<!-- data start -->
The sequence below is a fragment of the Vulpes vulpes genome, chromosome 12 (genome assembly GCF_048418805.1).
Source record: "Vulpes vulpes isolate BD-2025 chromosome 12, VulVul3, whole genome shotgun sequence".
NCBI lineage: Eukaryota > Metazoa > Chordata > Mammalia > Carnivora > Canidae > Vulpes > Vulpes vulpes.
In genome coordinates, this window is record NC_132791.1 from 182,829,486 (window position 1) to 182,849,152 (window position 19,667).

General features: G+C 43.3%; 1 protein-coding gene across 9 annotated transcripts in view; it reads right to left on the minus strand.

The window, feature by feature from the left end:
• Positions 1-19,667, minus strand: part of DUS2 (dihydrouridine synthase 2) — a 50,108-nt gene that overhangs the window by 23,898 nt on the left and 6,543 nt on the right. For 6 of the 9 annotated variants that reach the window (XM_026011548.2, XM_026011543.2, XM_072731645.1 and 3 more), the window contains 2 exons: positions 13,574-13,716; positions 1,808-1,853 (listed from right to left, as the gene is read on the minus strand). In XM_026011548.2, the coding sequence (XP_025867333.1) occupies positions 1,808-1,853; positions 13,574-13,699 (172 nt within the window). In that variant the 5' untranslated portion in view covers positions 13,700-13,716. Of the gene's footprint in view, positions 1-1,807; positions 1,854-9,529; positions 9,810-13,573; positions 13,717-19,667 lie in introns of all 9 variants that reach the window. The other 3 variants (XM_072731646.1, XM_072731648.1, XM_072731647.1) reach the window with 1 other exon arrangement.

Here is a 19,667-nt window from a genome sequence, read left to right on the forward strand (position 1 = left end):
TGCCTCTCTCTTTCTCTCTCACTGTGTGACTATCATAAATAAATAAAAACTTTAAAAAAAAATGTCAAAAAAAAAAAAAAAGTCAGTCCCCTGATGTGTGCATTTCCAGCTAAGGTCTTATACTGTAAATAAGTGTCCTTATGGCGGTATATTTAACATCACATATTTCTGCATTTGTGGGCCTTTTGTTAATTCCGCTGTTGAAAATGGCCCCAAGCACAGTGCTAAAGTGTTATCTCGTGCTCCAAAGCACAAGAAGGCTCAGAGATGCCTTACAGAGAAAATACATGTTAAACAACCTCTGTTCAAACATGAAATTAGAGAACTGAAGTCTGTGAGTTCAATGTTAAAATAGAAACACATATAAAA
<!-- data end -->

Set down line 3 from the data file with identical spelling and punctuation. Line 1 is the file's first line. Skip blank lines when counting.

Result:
NCBI lineage: Eukaryota > Metazoa > Chordata > Mammalia > Carnivora > Canidae > Vulpes > Vulpes vulpes.